Tornado hit two elementary schools in Moore, Oklahoma. The school in the direct path of the storm was Plaza Towers Elementary School. About 75 students and staff members were hunkered down in Plaza Towers when the tornado struck.
CNN's Pamela Brown: 'Many teachers are being hailed as heroes in their race to rescue children caught in the tornado Monday.'
Pamela Brown is reporting for ‘Starting Point’ from amidst the destruction.
Kevin Rolfs And Jimmy Story Of Basehunters Chasing are on 'Starting Point' talking with John Berman about the footage they captured chasing a massive tornado that ripped through Moore, Oklahoma on Monday evening.
The pair estimate that they got within a 1/4 of a mile of the tornado. For them the experience was absolutely 'surreal.' They describe the tornado as just 'massive', and that the roar from the tornado was 'deafening.' You could feel the ground shake, and feel the 'reverberations off the power of the tornado.'
Lt. Governor of Oklahoma, Todd Lamb is on 'Starting Point' talking with CNN's Chris Cuomo about the recovery effort taking place in Oklahoma in the wake of a fatal tornado.
As the death toll climbs, Lt. Governor Todd Lamb says, "We'll continue to hope that we find life this morning..."
CNN’s Brian Todd speaks to the Mayor of Moore City about the devastation his community is facing and the search and rescue efforts currently in motion. Mayor Glenn Lewis says he’s hoping they will find more victims alive, having already had “a major loss of life here; 51 people, 20 of them are kids.” Mayor Lewis says his heart goes out to the families who have lost loved ones.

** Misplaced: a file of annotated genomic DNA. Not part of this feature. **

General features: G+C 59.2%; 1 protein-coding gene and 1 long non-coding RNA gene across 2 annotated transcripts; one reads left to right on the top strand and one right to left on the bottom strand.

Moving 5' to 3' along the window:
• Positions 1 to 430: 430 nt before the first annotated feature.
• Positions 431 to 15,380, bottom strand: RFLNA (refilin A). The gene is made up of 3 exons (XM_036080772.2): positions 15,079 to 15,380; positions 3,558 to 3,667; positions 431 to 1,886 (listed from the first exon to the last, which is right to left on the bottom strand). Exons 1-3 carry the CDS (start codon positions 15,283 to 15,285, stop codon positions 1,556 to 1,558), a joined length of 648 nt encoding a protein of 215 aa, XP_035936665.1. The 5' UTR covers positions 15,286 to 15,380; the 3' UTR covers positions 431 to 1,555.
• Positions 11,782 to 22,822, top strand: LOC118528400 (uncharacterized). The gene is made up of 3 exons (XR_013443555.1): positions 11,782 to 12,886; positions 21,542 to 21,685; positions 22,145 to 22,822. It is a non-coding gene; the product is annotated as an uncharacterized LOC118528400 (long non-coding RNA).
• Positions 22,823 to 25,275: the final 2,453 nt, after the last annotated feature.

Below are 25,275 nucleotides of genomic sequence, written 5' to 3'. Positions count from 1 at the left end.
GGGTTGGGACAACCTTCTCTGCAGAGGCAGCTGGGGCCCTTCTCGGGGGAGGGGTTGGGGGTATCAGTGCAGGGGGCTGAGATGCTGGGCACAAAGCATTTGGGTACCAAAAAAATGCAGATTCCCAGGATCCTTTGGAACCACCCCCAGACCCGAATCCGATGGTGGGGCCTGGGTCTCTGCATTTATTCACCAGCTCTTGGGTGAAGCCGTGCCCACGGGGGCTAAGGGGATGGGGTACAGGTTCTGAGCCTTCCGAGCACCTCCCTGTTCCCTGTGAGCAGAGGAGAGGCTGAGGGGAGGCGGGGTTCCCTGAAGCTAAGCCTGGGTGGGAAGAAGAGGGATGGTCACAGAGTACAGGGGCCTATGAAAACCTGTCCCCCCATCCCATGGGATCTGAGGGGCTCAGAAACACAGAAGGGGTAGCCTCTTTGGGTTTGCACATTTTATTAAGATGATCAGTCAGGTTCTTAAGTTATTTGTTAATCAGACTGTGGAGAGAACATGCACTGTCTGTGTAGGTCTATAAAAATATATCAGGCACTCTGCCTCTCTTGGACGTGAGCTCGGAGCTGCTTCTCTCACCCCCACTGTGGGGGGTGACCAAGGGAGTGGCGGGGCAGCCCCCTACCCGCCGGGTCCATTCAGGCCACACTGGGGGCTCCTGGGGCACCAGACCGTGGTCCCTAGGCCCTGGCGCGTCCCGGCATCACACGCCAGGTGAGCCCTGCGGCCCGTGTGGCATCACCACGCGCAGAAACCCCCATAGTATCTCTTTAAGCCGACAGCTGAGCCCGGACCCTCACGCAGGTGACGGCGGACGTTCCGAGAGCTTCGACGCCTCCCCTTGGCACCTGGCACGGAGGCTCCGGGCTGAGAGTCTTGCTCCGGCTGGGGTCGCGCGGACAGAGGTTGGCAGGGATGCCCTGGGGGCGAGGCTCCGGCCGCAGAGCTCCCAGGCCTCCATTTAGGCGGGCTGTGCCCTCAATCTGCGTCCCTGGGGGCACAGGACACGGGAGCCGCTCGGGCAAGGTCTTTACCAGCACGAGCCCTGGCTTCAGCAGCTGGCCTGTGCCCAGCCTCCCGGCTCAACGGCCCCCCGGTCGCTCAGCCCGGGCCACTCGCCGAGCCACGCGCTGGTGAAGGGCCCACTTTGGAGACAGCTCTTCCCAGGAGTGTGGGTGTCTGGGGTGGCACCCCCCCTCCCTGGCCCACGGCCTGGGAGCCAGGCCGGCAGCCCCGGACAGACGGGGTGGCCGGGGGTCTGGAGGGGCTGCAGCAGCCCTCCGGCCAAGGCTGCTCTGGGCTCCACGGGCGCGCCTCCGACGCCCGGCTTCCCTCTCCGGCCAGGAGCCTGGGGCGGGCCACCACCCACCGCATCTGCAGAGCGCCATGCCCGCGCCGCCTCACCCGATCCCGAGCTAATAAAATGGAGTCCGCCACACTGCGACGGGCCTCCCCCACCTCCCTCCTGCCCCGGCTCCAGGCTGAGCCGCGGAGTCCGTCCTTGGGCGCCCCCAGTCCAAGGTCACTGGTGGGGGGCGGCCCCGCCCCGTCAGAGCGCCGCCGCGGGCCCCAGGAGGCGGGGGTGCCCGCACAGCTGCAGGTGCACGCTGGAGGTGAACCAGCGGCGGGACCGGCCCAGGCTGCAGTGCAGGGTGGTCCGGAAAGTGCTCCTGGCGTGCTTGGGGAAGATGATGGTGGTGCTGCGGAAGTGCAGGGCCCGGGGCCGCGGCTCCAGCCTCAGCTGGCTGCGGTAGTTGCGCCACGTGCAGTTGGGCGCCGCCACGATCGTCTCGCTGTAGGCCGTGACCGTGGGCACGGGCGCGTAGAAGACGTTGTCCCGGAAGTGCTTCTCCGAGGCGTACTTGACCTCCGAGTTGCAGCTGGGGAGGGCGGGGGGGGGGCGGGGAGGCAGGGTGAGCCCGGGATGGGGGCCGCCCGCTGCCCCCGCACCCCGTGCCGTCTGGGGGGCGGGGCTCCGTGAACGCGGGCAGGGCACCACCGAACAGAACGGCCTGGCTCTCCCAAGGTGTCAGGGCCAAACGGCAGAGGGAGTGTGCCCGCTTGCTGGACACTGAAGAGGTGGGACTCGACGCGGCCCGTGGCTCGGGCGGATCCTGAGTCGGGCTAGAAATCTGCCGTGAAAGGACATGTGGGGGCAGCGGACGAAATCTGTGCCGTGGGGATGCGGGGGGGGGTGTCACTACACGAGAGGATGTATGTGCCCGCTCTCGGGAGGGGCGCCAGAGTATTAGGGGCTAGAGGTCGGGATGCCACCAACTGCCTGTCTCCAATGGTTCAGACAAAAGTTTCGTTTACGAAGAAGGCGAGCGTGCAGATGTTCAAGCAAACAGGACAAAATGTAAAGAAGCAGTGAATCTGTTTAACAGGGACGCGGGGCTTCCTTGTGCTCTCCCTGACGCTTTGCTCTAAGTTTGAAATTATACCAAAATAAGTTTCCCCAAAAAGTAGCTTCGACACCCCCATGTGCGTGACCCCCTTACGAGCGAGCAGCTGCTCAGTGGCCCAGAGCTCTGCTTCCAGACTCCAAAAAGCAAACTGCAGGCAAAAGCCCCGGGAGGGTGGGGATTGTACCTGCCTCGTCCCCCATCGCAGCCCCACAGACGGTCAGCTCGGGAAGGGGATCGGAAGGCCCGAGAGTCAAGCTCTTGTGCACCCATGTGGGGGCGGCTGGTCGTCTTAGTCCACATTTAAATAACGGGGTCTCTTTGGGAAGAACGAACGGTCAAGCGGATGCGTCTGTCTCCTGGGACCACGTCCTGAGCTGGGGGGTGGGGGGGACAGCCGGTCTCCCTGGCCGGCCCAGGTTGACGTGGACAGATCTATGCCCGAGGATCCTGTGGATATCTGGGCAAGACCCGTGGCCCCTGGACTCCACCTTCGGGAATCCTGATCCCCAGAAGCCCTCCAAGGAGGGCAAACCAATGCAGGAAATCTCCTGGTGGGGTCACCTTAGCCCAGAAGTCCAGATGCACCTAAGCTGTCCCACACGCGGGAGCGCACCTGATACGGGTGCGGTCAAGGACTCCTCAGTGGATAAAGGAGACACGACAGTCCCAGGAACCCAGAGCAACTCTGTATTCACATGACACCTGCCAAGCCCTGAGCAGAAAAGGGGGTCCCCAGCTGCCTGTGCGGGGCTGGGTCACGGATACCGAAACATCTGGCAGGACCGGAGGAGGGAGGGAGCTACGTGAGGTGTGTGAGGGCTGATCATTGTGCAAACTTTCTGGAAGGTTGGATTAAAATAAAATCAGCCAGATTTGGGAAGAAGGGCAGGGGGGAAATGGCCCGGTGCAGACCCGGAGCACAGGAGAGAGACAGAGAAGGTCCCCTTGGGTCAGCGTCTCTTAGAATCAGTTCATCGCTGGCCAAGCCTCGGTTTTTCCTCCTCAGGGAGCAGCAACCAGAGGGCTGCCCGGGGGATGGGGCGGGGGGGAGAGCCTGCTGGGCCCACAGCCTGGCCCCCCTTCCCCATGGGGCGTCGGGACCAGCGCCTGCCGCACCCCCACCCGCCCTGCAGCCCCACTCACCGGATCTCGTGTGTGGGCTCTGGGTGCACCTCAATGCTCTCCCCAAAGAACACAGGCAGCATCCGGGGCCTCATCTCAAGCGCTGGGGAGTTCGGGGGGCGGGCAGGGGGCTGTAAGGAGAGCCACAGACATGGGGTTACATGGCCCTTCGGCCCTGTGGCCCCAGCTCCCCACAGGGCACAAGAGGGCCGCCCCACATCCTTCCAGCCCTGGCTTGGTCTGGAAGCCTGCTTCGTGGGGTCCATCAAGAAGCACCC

"Right now, we are starting our recovery efforts at City Hall," he says. Mayor Lewis says they have already issued traffic signs for rescue vehicles to navigate the destruction. “We do the traffic signs because when you’re in one of those neighborhoods, you can’t tell where you’re at.”
Todd asks the mayor why the elementary school that was hardest hit did not have a shelter in it. “It’s because of the cost,” Mayor Lewis answers. He says that most of the schools in Oklahoma do not have shelters, but he is sure that this will change. “The school system and city are two separate entities, but I'm sure we'll be talking to them and trying to get FEMA money to help rebuild these schools.”
Many teachers are being hailed as heroes today in their race to rescue school children caught in the tornado Monday afternoon. Pam Brown has more on the story live from Oklahoma.
As the death toll reaches 51 and is expected to climb, Oklahoma Lieutuenant Governor Todd Lamb remarks on the rescue and recovery efforts. "We always have hope. We always have faith," he says. "And we'll continue to hope that we find life this morning and throughout the day."
Lieutenant Governor Lamb explains that there was an adequate warning system in place before the tornado struck and fair warning for potential tornadic activity from meteorologists. While those who have lost a loved one may not think so, Governor Lamb says, "The tornado sirens were activated. They went off very loudly, very audibly." But the focus is now on search and rescue efforts.
He puts the devastation in perspective, describing the tornado as a "two-mile-wide lawnmower blade going over a community...It's significant and the clean-up will be for some time."